This study demonstrates significant differences between the area of complete spatial summation (Ricco’s area, RA) in eyes with and without non-pathological, axial myopia. Contrast thresholds were measured for six stimuli (0.01–2.07 deg 2) presented at 10º eccentricity in 24 myopic subjects and 20 age-similar non-myopic controls, with RA estimated using iterative two-phase regression analysis. To explore the effects of axial length-induced variations in retinal image size (RIS) on the measurement of RA, refractive error was separately corrected with (i) trial lenses at the anterior focal point (near constant inter-participant RIS in mm), and (ii) contact lenses (RIS changed with axial length). For spectacle corrected measurements, RA was significantly larger in the myopic group, with a significant positive correlation also being observed between RA and measures of co-localised peripheral ocular length. With contact lens correction, there was no significant difference in RA between the groups and no relationship with peripheral ocular length. The results suggest RA changes with axial elongation in myopia to compensate for reduced retinal ganglion cell density. Furthermore, as these changes are only observed when axial length induced variations in RIS are accounted for, they may reflect a functional adaptation of the axially-myopic visual system to an enlarged RIS.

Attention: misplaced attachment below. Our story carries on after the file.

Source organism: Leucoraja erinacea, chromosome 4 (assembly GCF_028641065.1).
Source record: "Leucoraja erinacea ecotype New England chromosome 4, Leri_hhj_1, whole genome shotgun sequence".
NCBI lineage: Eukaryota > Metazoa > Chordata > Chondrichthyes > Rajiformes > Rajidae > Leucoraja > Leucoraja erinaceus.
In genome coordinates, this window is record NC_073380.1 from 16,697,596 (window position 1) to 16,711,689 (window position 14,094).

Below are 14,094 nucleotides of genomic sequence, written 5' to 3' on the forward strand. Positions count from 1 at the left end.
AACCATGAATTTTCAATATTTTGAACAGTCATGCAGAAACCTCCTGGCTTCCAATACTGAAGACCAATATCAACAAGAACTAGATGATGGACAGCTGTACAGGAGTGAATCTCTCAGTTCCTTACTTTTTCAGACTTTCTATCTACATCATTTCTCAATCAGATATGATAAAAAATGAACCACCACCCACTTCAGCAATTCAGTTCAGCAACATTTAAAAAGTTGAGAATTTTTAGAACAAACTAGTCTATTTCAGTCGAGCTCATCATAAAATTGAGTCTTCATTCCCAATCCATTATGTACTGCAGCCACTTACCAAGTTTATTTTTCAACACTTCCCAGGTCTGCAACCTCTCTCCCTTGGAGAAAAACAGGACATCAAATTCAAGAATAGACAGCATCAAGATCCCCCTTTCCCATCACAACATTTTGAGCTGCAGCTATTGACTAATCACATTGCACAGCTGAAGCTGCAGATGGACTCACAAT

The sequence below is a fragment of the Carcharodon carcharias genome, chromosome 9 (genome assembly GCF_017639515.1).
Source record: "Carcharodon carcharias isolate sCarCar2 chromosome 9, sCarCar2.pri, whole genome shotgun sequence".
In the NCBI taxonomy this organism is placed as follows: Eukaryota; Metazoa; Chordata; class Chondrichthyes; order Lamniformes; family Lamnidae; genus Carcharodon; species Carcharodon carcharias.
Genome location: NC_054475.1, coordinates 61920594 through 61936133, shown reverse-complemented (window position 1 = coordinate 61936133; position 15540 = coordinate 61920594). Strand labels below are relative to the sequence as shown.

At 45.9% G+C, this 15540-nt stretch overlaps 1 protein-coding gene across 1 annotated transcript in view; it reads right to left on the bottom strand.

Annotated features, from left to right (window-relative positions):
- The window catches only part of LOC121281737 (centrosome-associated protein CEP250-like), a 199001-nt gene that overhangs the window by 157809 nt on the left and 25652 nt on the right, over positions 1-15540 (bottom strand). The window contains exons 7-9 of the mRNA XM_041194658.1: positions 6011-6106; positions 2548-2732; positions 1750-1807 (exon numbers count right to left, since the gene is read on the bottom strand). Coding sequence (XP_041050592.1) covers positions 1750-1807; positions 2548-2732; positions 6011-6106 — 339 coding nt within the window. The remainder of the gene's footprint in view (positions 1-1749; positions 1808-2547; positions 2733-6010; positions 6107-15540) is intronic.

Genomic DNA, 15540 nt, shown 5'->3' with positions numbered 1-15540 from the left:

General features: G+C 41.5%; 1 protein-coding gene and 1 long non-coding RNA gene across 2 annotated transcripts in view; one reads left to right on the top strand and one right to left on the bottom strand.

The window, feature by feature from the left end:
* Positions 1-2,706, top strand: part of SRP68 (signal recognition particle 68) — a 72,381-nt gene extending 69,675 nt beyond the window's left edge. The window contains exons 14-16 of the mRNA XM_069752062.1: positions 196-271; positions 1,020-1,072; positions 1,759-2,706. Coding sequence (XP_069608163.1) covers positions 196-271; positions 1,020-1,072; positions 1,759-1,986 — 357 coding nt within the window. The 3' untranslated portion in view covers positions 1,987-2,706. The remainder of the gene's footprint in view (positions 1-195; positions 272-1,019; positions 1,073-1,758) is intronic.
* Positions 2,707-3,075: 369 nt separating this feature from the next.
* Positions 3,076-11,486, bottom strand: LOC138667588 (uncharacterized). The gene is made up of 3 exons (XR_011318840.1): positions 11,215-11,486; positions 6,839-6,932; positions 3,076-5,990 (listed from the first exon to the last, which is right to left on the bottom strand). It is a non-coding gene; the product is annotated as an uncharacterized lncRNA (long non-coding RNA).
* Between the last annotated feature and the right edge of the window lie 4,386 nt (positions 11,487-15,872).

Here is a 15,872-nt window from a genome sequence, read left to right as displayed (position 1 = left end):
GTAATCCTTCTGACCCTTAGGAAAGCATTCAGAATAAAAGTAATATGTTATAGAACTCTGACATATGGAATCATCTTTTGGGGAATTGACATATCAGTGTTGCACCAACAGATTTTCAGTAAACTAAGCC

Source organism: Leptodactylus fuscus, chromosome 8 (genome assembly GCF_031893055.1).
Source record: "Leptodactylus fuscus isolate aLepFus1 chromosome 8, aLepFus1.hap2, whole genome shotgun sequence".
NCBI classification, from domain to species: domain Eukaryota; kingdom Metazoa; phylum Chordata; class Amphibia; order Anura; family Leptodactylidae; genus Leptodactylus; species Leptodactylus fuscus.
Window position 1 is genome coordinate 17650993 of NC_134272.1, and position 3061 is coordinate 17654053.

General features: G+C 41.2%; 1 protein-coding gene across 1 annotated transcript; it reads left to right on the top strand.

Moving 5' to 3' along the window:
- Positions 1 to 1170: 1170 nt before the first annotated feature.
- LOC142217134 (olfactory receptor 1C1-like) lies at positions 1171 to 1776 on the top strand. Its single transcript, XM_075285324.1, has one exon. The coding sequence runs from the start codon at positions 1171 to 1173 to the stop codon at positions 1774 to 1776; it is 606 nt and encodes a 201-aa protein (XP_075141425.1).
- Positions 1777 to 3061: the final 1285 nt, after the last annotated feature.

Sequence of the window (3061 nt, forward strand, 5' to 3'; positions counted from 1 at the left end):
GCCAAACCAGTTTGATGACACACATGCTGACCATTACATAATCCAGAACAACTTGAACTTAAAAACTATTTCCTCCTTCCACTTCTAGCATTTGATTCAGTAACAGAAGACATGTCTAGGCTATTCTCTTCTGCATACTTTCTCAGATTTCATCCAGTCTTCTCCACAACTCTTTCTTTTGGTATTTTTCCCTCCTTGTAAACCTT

- Spatial summation
- Ricco’s area
- axial length
- relative spectacle magnification
- retinal ganglion cells